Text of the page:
"Then Scott puts forward a bill to the Broward delegation that had to have been written by Jenne and company. So the deal had to have been, Campbell will muscle through Jenne, and Jenne will help Campbell be [Florida] attorney general, which he has wanted for some time."
Campbell strongly denies that version of events. "As far as Jim Scott and me doing something like that, it didn't happen," he says. "They can say what they want, but that's pure fiction." Campbell admits, however, that he has not counted out the idea of becoming attorney general.
Klenet, watching the legislative action the day it happened, says he was stunned by the quickness with which the Broward delegation secured a referendum that could radically alter the 26-year-old Broward County charter.
"I'm sitting there, and all of a sudden I realize what's happening. So I call to [Sen.] Howard Foreman and [Rep.] Steve Effman, who were behind this thing, and I say, 'What are you guys doing out there?'"
Foreman, a Pembroke Pines Democrat, and Sunrise Democrat Effman assured him "it's no big deal," he recalls. "And Sen. Campbell assures me we'll put all the amendments on the next bill next year -- term limits and so on. What promise is there of that, though? So they go through this, and there's really no debate. Only a few members of the public showed up to discuss it, which means it was advertised quietly. Then they pass the bill, and guess what happens? The first thing that happens is Skip adjourns the meeting." Creating a coup for Jenne, in Klenet's view.
Campbell laughs off that version, insisting that the meeting proceeded fairly, by due process. "Klenet would lose a lot of money if the county had a strong mayor, because he wants the county as a client. That's why he's doing this. His reputation is that of a weasel."
Both sides agree, however, that Jenne has long sought to lead Broward as its mayor.
Although it took him years to act on that urge, he had the mayoral job in mind even when he helped fashion the original Broward County charter in 1974, say those who have known him longest. That charter called for seven commissioners and a county manager, not a mayor. And it ended fair representation in the county, Bucknam contends, because the county's commissioners were to be elected at large rather than from the districts where they lived. "That allowed a huge influx of liberals from the northeast to take over the county," Bucknam says.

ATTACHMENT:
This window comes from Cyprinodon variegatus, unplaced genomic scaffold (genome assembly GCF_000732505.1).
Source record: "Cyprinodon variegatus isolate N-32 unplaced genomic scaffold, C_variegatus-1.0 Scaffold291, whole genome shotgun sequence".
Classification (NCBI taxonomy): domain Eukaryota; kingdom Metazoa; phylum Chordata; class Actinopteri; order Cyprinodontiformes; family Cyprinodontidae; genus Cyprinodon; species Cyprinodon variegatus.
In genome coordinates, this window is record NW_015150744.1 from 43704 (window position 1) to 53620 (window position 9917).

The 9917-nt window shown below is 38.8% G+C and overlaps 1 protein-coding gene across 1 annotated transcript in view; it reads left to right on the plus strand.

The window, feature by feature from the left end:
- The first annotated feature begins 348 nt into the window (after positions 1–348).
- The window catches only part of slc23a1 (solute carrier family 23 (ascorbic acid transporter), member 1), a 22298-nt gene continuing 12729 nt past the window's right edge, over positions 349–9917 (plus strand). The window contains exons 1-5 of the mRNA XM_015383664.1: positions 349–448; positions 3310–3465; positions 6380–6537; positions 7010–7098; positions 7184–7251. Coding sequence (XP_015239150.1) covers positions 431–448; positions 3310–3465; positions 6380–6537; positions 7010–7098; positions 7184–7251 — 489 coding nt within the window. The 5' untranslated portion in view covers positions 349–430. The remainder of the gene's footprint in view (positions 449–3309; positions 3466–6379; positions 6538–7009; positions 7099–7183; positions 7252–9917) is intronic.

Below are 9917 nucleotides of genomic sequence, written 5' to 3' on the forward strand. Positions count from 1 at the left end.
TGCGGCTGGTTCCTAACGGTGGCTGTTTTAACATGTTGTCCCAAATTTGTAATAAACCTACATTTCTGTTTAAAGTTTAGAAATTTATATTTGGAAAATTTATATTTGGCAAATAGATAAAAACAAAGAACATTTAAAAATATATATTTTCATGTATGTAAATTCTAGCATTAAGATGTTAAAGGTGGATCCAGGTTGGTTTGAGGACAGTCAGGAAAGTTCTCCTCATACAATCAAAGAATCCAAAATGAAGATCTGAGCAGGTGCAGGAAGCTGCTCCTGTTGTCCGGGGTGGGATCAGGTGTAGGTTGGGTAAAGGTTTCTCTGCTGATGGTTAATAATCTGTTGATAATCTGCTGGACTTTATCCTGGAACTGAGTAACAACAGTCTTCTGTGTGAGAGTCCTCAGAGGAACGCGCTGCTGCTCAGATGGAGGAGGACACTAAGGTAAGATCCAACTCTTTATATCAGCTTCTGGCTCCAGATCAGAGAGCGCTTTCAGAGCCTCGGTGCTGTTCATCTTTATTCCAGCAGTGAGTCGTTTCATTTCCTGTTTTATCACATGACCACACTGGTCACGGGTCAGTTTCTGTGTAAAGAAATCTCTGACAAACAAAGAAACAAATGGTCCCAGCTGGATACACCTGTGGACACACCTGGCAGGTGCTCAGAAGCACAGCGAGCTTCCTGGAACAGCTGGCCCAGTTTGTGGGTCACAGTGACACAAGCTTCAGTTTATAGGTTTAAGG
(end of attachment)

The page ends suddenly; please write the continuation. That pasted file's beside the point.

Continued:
It also led to an inevitable and long-term disenfranchisement in Broward not only for the GOP but for blacks and Hispanics. Realistically their only hope of representation on the commission is to win seats in single-member districts where they hold a majority.
That's why Hall and Calloway, who failed to respond to numerous requests for interviews, put their weight behind the committee and an NAACP-sponsored lawsuit to stop the strong-mayor referendum, according to Bucknam.
The lawsuit succeeded in Broward County Circuit Court when a judge agreed the referendum violated a state law that requires ballot issues to be explained clearly to voters. The ruling is under appeal. The plaintiff is Fort Lauderdale City Commissioner Carlton Moore, one of many local government officials in the county who fear they would lose power under a strong mayor.
If Jenne wins, a black, Republican, or Hispanic commissioner could be powerless, claims Ellyn Bogdanoff, "because Jenne could veto whatever they do."